Since he's mid "4th grade" I can't put off making him write. He has more and more writing coming down the pipe and I can't write for him forever. (I have been.  I'll dictate his verbal answers, copy down math problems so he can work them, etc. Now I'm admitting we need some help!)
Any ideas? If not, prayers are cherished!! He is far from dumb and I don't like him feeling that way. 


I have beautiful friends who offered ideas and encouragement.  The Internet has been another source of invaluable information.  Months after sending this email, I found a "diagnosis" for dysgraphia. My son fits many of them, specifically "dyslexic dysgraphia:"

- neat handwriting when copying from an example, but illegible handwriting otherwise
- prefers cursive over printing
- holds pencil too tight and presses down too hard, adding to fatigue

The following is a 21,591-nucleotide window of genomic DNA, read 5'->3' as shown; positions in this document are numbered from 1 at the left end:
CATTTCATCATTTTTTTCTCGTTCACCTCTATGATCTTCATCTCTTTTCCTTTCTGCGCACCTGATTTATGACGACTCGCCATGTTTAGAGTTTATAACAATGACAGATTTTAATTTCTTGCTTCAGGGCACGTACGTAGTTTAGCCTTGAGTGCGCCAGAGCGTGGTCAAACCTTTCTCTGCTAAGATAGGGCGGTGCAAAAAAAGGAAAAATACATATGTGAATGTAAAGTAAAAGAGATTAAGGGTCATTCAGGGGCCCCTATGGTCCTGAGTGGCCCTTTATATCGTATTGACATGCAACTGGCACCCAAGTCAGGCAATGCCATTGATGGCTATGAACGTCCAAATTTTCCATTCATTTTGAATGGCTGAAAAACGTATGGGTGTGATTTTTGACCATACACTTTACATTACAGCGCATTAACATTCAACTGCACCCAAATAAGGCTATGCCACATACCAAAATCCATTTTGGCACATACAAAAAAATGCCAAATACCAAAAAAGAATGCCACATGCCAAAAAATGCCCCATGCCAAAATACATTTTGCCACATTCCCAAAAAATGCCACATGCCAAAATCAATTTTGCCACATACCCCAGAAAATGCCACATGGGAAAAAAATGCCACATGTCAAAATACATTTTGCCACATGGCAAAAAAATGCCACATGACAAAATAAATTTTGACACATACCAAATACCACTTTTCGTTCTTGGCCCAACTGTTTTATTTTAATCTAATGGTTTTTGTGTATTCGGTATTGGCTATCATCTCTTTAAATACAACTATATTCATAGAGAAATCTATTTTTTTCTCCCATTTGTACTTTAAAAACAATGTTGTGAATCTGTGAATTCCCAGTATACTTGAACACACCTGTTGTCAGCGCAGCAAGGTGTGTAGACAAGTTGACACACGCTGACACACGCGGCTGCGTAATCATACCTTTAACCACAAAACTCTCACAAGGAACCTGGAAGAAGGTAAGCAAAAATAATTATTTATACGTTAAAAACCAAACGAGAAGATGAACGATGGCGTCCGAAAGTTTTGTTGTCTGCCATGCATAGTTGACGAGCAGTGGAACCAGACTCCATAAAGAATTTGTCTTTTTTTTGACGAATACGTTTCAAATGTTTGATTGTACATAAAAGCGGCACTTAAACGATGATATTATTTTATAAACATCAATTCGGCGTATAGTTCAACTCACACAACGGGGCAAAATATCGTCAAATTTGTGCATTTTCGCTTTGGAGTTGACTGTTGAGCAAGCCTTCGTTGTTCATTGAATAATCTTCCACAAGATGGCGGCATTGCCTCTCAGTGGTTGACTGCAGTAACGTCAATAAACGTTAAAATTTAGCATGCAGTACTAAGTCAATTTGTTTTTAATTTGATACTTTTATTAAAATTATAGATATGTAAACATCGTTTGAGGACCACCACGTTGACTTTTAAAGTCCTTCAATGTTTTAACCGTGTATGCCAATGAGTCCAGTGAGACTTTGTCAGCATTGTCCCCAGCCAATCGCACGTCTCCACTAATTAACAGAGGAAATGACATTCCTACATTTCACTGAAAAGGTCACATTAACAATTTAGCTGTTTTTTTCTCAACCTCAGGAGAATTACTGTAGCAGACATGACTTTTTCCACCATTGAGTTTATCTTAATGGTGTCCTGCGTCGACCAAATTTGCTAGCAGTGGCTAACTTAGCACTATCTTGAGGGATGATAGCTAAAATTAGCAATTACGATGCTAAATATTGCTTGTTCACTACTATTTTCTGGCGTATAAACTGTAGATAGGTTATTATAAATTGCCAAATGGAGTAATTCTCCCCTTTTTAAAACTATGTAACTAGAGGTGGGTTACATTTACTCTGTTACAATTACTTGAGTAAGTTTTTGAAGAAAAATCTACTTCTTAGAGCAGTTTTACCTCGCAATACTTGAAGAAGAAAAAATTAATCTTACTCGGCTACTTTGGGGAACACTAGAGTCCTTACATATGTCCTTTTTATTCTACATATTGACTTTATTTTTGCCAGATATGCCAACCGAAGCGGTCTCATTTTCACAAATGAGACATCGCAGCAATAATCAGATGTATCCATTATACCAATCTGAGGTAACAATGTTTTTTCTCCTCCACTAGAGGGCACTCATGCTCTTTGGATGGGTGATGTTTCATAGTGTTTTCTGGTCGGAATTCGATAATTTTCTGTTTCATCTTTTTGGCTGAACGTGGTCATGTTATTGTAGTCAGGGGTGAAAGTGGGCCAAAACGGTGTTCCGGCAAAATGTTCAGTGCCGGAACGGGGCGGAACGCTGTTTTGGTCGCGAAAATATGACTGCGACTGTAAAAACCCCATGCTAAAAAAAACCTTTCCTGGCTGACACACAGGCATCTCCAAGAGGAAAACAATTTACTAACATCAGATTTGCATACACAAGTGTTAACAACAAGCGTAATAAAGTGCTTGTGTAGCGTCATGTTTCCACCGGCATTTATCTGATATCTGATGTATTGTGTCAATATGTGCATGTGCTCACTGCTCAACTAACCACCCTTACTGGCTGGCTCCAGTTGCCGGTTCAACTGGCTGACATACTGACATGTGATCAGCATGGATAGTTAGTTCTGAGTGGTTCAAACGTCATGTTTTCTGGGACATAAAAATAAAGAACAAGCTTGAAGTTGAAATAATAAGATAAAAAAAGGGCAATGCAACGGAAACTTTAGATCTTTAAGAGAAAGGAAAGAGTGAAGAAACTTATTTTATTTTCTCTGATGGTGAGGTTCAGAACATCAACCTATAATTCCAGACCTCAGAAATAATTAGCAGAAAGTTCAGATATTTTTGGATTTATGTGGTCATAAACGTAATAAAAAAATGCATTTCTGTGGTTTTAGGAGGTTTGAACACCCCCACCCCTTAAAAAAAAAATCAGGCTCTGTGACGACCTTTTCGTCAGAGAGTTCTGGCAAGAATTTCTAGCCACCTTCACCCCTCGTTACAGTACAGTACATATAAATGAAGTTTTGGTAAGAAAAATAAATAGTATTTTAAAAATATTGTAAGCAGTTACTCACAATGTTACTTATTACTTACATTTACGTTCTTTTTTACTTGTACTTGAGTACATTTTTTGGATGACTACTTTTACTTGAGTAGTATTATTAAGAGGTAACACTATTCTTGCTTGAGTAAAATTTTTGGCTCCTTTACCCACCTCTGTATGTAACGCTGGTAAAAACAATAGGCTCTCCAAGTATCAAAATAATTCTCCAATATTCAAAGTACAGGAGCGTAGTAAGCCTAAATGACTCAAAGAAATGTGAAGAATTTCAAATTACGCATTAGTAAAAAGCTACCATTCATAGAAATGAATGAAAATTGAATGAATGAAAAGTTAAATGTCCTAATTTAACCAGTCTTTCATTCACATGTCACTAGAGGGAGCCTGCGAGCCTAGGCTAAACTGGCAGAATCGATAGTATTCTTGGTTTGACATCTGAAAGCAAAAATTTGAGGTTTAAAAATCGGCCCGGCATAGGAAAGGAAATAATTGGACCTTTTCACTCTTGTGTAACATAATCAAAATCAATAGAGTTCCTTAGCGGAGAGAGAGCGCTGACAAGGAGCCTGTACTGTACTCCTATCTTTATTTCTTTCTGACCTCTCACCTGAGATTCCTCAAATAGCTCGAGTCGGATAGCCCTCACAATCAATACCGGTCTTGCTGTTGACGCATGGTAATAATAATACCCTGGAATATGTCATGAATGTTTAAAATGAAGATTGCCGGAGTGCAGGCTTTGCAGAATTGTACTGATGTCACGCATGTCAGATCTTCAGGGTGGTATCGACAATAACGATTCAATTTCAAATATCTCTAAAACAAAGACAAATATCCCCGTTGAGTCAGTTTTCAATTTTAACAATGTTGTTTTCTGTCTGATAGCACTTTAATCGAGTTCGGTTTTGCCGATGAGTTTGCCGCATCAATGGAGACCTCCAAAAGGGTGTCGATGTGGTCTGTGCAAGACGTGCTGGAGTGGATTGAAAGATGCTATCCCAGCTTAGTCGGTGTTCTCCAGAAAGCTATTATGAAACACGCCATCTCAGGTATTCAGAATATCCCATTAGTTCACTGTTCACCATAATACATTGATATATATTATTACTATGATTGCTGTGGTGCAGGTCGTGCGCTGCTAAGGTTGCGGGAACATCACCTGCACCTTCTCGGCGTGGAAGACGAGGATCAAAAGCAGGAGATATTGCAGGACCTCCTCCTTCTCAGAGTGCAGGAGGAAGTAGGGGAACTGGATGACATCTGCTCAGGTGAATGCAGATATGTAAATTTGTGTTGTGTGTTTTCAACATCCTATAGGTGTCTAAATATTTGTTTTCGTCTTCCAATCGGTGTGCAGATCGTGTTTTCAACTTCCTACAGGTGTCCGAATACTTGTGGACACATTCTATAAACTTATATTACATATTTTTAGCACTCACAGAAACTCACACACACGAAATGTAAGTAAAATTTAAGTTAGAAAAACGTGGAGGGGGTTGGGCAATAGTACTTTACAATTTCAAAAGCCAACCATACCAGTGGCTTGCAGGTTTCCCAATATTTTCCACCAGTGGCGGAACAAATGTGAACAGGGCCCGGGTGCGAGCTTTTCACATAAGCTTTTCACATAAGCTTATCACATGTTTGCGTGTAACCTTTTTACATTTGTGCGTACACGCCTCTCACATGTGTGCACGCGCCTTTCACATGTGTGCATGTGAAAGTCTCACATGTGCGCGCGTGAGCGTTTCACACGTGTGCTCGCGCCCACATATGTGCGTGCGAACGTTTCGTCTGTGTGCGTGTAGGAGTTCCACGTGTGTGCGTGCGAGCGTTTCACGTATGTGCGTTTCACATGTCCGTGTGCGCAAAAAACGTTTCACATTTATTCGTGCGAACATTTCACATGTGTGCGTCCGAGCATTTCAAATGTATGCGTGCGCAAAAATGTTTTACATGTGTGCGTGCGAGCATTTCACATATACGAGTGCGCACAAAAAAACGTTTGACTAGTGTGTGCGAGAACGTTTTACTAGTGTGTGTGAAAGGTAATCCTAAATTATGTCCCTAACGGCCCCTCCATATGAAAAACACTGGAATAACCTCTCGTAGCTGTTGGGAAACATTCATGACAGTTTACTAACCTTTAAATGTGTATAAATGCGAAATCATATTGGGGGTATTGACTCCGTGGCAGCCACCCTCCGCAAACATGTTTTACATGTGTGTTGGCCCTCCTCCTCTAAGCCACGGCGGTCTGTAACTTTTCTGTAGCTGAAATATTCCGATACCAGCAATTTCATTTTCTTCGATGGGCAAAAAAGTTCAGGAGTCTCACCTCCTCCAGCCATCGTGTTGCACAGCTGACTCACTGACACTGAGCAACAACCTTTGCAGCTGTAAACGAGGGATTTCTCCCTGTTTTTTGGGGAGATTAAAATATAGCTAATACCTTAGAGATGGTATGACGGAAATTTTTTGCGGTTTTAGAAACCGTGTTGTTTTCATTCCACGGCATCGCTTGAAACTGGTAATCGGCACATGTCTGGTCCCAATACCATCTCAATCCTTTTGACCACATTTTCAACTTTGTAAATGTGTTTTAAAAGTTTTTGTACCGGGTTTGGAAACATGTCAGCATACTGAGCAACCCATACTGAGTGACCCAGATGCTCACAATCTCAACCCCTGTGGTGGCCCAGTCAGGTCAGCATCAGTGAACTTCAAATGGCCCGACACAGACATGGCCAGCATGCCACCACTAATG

- does not remember how to form the letters
- abnormal spacing of letters

There were a few "symptoms" that he didn't fit, but everything I read said no child fits the exact mold.  My son reads and comprehends well.  He also spells well, which isn't always the case for people with dysgraphia.  He recently memorized pi up to about 15 places, so memorization isn't a problem when he's motivated.

A quick email sent to our Austin homeschool community let me know that Scottish Rite Hospital does assessments and therapies for kids with Dysgraphia.  I don't know all of the details yet, but am hopeful that they will be able to provide some professional advice.

In the meantime, I've scoured every corner of the internet and have learned:
- Lots of people struggle with dysgraphia, one form of which is dyslexia.
(One day, when my son was feeling "stupid," we googled and found this!)
- Typing is not cheating! He already loves to type and prefers to type.  I've always been reluctant to do this, feeling like it was giving him an "easy way out."  I now know better.  If he were in public school and officially diagnosed with dysgraphia, he would get a laptop as his accommodation.  A homeschool mom even suggested letting him use our label maker to print and stick answers on worksheets. How brilliant!